At 4:50 am, as I simultaneously tried to persuade my almost two year old back to sleep and listened to my older daughter regale me with her nightmare about the child snatcher (thanks Chitty Chitty!), I wondered if I would be able to manage the day ahead: drop-offs to childminder and school, court hearing, pre-action letter to draft, case to issue, a pile of CVs to sift through, oh, and this article to write. Followed by pick-ups, tea, bath, book and bed. But I did. Because that’s what working mothers do.
I launched myself onto my career path at an early age, long before I had given any thought to the question of children – it was all such a remote possibility. What I thank my younger self for now is some unconscious realisation that, however hard I worked and however high I aspired to climb, I always needed to ensure that work was just that: work. I was always strict about my hours, not taking work home with me and leaving my anxieties about the job in the office. This approach has always served me well – it created space in my life, a space now filled by my kids.
I was given my first promotion to associate when I was on maternity leave for the first time, a fact that often meets with surprise from my friends from less forward-thinking firms. It was a wonderful endorsement to know that I was valued, even though I had just embarked on my “second job”. I have done my best to prove from then on that I can balance both, and my two further promotions occurred between my two children and whilst working part time. I do not want to make this all sound too easy: I have been lucky enough to have worked in a flexible firm which appreciates its female employees, which has helped enormously. As has my work ethic. I hope though that I can use my experience to encourage others that they too can have a successful career and be a mother, IF that is what they want.
As girls, we are now told that we can be anything we want to be. Quite right too: it what my mother taught me and it’s a message I will pass onto my daughters. But we are not always told how! It’s a wonderful thing that woman are respected and encouraged to be working mothers, and good riddance to the assumption that they were not capable of this. But it is also so important to recognise that it is very hard. Even when things are working in your favour. It sometimes feels impossible to be good at both and there is a frequent feeling of guilt that someone is not getting the best of you, which can escalate into fears that you are failing at everything. As women, we can be very self-critical and often this is made worse by others who can make us doubt our abilities through both criticism and kindness. Sometimes a “you look tired, you have so much on your plate, have a cup of tea” can feel like a dig.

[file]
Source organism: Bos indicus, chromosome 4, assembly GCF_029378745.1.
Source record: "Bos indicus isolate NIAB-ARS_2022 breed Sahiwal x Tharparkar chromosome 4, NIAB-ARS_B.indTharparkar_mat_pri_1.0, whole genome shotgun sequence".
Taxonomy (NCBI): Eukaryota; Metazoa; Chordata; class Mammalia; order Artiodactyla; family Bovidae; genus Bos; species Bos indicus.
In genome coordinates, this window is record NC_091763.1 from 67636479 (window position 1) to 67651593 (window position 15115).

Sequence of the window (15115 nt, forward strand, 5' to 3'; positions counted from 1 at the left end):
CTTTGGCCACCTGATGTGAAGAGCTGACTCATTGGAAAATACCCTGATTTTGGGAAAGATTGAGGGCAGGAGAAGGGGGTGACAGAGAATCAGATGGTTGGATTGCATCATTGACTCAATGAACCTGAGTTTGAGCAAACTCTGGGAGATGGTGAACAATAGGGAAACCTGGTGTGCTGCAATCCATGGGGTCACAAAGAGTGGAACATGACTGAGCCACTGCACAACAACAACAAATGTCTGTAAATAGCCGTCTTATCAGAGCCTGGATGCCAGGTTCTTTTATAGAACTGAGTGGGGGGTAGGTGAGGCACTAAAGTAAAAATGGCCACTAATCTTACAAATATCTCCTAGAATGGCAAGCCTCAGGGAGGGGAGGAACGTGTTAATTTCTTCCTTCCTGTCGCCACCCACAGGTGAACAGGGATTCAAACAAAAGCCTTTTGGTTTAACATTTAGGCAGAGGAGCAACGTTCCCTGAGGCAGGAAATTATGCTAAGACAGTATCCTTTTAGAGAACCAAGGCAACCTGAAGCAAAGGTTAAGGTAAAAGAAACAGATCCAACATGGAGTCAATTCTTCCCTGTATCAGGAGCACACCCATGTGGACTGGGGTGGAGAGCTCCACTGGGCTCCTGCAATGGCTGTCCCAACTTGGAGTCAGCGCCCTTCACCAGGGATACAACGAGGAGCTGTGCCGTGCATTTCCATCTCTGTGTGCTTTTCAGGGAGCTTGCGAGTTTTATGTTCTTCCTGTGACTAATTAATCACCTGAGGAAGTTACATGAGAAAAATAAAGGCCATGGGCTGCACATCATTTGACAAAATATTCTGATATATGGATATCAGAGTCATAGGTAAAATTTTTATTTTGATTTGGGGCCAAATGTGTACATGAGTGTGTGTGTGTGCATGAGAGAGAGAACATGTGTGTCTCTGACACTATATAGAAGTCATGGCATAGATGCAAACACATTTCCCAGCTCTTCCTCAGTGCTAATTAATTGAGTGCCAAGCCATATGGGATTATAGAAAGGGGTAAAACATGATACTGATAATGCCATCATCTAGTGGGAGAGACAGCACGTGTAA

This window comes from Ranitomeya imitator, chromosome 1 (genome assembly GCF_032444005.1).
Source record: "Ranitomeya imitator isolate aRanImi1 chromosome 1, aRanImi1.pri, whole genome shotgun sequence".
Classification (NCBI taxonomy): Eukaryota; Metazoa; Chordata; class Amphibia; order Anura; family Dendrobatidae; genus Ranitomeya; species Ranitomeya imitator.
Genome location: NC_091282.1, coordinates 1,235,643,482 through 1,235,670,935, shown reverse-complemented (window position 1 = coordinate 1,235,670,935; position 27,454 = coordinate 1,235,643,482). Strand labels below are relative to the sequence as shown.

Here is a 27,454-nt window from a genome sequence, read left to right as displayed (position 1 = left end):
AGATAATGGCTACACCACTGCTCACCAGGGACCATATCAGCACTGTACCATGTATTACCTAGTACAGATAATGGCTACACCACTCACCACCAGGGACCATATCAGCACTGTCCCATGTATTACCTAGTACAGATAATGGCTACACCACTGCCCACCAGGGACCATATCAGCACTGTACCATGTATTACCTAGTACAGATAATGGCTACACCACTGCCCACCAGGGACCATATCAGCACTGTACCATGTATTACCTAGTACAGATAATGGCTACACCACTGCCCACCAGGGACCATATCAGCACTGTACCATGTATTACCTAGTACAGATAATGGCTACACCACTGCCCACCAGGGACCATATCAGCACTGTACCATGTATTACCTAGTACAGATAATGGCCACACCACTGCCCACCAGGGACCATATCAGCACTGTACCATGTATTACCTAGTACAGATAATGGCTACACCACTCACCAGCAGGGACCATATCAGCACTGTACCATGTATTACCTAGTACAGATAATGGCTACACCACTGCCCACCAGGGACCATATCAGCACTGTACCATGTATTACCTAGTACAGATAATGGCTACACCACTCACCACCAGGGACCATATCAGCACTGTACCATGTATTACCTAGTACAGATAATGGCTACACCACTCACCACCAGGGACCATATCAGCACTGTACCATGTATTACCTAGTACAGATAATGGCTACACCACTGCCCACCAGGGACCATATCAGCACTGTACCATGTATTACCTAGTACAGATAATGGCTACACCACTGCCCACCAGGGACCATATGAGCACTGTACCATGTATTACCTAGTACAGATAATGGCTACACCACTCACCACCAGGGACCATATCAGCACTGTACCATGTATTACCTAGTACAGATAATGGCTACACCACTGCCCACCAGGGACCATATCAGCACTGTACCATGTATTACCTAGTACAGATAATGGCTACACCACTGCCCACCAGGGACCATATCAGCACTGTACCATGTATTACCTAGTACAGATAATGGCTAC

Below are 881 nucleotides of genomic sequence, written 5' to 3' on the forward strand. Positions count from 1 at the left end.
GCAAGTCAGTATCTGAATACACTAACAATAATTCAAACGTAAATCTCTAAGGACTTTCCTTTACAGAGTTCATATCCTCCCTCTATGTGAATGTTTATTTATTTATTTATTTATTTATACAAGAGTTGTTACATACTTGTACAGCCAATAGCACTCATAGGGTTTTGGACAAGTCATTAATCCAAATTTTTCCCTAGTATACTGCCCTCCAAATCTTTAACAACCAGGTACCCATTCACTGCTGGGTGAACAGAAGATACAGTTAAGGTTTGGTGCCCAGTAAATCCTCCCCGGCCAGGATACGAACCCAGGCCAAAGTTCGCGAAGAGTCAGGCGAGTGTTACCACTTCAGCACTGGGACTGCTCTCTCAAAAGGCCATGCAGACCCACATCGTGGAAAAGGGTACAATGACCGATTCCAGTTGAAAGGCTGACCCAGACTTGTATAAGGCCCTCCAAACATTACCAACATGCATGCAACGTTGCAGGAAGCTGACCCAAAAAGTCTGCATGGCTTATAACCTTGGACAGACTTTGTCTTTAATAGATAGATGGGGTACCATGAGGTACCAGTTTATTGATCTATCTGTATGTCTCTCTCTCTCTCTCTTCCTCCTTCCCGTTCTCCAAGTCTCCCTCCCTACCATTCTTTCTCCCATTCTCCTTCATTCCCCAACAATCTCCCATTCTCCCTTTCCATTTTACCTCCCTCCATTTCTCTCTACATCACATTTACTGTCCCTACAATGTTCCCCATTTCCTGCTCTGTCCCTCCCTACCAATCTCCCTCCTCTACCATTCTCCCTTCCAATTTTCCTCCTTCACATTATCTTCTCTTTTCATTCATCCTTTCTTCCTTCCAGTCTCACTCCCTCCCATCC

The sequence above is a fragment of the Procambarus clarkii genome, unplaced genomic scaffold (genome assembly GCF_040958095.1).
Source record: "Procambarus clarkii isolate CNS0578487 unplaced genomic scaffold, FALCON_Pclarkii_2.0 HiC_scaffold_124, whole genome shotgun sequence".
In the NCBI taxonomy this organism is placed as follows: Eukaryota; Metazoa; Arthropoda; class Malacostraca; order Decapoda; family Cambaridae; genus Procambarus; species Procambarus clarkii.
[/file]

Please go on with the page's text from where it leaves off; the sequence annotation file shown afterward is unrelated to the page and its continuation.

More often than not, this mostly comes from within. Ask those around you how they think you are doing and you will usually be pleasantly surprised by the answer. If I ever feel the doubt creep in, I recall my daughter’s response when asked what she wants to be when she grows up: “a lawyer like my mummy so I can help people get homes”. Seems like I’m doing ok in her eyes and really that is the most important thing!
We must be kind to ourselves and make our own choices. We can be working mothers, but it’s not for everyone and that is ok too. The fact we can be anything we want to be does not mean we have to be everything. If you do aspire to a career and motherhood, there are a few things I would advise:
- Find the right employer – ask them about their policies about maternity and flexibility at the interview (if you don’t get offered the job because of that question then they were not the right firm)
- Don’t make work your life because you can never maintain that as well as a family
- Surround yourself with kind and supportive people
- Have realistic expectations of yourself
- Ignore the naysayers
- Listen to and trust the positive comments
- And reward yourself – have that cup of tea!
There are days like today when I am so tired that I worry I can’t string a sentence, but I get through them and still smile at my kids at the end of the day. And I say a silent well done to myself when I do! I have found that if I believe in myself, everyone else does too.
Now if you’ll excuse me, I have to go and research how to make a “purple” cake for my youngest. It’s what she asked for and it’s a very apt choice given her birthday is on 8th March! Happy International Women’s Day to all the career women and to all the mothers; past, present and future.